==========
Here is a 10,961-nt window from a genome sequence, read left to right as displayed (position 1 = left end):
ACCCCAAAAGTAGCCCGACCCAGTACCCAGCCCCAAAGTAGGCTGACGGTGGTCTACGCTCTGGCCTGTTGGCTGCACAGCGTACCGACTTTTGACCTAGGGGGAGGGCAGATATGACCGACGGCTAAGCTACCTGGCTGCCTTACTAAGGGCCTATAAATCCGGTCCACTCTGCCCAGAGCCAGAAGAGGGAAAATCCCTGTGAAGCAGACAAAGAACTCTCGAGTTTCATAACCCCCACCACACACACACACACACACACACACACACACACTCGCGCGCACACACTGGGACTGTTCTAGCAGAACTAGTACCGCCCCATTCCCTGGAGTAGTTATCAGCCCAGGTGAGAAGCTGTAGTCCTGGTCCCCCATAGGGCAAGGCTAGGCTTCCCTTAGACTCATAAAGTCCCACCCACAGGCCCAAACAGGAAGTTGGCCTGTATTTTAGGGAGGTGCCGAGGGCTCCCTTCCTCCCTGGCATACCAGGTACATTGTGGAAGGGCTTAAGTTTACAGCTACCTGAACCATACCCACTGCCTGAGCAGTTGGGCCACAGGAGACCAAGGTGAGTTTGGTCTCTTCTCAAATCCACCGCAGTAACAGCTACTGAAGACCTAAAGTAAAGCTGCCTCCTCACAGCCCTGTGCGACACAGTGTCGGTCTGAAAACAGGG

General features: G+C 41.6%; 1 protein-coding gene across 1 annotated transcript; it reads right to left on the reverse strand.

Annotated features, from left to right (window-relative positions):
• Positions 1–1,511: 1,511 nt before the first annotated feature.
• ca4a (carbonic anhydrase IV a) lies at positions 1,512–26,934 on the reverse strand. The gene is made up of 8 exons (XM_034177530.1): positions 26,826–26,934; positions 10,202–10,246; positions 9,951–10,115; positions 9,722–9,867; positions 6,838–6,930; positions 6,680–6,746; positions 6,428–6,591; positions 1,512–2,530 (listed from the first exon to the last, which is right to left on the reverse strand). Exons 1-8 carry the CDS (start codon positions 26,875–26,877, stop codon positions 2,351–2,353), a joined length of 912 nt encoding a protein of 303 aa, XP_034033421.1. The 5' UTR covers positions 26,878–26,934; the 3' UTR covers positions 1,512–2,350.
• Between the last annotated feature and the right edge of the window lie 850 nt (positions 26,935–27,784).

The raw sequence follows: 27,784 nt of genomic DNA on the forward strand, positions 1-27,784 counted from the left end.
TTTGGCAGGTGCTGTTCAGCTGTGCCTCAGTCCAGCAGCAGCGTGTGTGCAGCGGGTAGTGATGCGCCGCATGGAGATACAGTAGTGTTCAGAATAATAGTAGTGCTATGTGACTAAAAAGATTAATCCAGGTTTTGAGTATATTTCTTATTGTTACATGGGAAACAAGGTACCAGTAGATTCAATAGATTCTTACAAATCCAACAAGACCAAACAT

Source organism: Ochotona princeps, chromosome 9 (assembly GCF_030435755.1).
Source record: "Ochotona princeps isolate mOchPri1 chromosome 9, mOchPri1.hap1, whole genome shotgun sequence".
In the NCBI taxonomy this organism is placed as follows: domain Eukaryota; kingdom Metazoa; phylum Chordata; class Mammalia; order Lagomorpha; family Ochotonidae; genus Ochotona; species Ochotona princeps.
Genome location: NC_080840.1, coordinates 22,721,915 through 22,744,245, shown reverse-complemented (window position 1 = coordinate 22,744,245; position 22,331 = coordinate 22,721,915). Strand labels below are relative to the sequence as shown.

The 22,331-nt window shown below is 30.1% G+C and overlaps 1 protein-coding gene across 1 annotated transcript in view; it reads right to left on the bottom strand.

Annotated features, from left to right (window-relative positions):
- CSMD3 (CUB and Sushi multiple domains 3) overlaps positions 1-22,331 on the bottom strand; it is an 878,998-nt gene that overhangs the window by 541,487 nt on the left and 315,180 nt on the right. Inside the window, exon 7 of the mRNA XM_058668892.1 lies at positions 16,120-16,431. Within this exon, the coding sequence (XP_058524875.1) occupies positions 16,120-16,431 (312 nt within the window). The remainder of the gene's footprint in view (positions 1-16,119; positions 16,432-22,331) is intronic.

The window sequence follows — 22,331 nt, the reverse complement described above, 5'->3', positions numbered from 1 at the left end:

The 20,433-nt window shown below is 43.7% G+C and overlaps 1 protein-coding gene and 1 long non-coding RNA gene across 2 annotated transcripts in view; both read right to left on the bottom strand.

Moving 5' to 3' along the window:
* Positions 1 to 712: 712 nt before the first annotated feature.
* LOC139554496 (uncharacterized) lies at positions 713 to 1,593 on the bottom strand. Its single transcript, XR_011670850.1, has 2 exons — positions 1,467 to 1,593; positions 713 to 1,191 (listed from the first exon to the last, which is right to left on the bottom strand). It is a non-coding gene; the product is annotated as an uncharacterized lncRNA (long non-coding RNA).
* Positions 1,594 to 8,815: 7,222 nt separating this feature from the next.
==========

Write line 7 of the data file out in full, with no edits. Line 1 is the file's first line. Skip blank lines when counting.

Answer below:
• Between the last annotated feature and the right edge of the window lie 850 nt (positions 26,935–27,784).